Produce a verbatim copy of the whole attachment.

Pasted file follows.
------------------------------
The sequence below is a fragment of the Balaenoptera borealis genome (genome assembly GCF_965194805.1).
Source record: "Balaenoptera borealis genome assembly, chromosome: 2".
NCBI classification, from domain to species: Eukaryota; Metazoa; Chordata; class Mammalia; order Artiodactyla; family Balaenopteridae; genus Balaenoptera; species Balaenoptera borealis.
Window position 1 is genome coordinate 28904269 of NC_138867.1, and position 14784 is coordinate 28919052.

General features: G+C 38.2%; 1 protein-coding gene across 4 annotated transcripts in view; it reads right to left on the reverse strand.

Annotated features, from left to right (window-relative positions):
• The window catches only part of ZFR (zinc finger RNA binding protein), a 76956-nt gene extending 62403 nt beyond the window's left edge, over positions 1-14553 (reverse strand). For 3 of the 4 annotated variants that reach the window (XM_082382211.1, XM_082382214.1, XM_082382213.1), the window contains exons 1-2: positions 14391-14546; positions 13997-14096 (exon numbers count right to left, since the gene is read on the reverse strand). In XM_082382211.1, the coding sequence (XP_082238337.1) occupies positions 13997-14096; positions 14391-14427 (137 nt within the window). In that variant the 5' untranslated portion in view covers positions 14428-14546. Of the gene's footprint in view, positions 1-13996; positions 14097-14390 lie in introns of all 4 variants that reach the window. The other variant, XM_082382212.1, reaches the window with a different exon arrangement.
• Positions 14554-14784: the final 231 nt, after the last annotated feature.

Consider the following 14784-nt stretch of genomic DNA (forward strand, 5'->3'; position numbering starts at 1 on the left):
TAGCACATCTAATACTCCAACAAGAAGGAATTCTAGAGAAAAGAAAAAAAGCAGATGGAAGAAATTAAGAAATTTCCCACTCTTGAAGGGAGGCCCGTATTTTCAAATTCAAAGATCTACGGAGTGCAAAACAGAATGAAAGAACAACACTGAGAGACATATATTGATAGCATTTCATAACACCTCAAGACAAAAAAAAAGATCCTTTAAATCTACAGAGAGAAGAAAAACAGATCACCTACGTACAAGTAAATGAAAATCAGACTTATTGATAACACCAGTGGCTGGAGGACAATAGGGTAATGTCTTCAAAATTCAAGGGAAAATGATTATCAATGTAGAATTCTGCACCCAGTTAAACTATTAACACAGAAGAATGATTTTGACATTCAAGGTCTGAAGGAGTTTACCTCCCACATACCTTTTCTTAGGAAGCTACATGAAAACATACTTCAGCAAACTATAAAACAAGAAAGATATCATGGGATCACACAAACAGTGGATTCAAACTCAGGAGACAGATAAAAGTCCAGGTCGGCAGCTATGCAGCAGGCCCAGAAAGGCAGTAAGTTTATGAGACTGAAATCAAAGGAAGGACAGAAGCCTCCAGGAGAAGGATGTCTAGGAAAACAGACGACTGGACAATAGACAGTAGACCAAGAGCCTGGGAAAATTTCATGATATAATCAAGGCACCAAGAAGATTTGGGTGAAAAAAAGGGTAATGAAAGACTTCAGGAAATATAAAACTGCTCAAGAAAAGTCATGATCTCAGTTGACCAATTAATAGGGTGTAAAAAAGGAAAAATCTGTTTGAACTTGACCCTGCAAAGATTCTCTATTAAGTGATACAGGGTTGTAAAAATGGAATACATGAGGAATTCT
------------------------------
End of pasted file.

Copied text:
The sequence below is a fragment of the Balaenoptera borealis genome (genome assembly GCF_965194805.1).
Source record: "Balaenoptera borealis genome assembly, chromosome: 2".
NCBI classification, from domain to species: Eukaryota; Metazoa; Chordata; class Mammalia; order Artiodactyla; family Balaenopteridae; genus Balaenoptera; species Balaenoptera borealis.
Window position 1 is genome coordinate 28904269 of NC_138867.1, and position 14784 is coordinate 28919052.

General features: G+C 38.2%; 1 protein-coding gene across 4 annotated transcripts in view; it reads right to left on the reverse strand.

Annotated features, from left to right (window-relative positions):
• The window catches only part of ZFR (zinc finger RNA binding protein), a 76956-nt gene extending 62403 nt beyond the window's left edge, over positions 1-14553 (reverse strand). For 3 of the 4 annotated variants that reach the window (XM_082382211.1, XM_082382214.1, XM_082382213.1), the window contains exons 1-2: positions 14391-14546; positions 13997-14096 (exon numbers count right to left, since the gene is read on the reverse strand). In XM_082382211.1, the coding sequence (XP_082238337.1) occupies positions 13997-14096; positions 14391-14427 (137 nt within the window). In that variant the 5' untranslated portion in view covers positions 14428-14546. Of the gene's footprint in view, positions 1-13996; positions 14097-14390 lie in introns of all 4 variants that reach the window. The other variant, XM_082382212.1, reaches the window with a different exon arrangement.
• Positions 14554-14784: the final 231 nt, after the last annotated feature.

Consider the following 14784-nt stretch of genomic DNA (forward strand, 5'->3'; position numbering starts at 1 on the left):
TAGCACATCTAATACTCCAACAAGAAGGAATTCTAGAGAAAAGAAAAAAAGCAGATGGAAGAAATTAAGAAATTTCCCACTCTTGAAGGGAGGCCCGTATTTTCAAATTCAAAGATCTACGGAGTGCAAAACAGAATGAAAGAACAACACTGAGAGACATATATTGATAGCATTTCATAACACCTCAAGACAAAAAAAAAGATCCTTTAAATCTACAGAGAGAAGAAAAACAGATCACCTACGTACAAGTAAATGAAAATCAGACTTATTGATAACACCAGTGGCTGGAGGACAATAGGGTAATGTCTTCAAAATTCAAGGGAAAATGATTATCAATGTAGAATTCTGCACCCAGTTAAACTATTAACACAGAAGAATGATTTTGACATTCAAGGTCTGAAGGAGTTTACCTCCCACATACCTTTTCTTAGGAAGCTACATGAAAACATACTTCAGCAAACTATAAAACAAGAAAGATATCATGGGATCACACAAACAGTGGATTCAAACTCAGGAGACAGATAAAAGTCCAGGTCGGCAGCTATGCAGCAGGCCCAGAAAGGCAGTAAGTTTATGAGACTGAAATCAAAGGAAGGACAGAAGCCTCCAGGAGAAGGATGTCTAGGAAAACAGACGACTGGACAATAGACAGTAGACCAAGAGCCTGGGAAAATTTCATGATATAATCAAGGCACCAAGAAGATTTGGGTGAAAAAAAGGGTAATGAAAGACTTCAGGAAATATAAAACTGCTCAAGAAAAGTCATGATCTCAGTTGACCAATTAATAGGGTGTAAAAAAGGAAAAATCTGTTTGAACTTGACCCTGCAAAGATTCTCTATTAAGTGATACAGGGTTGTAAAAATGGAATACATGAGGAATTCT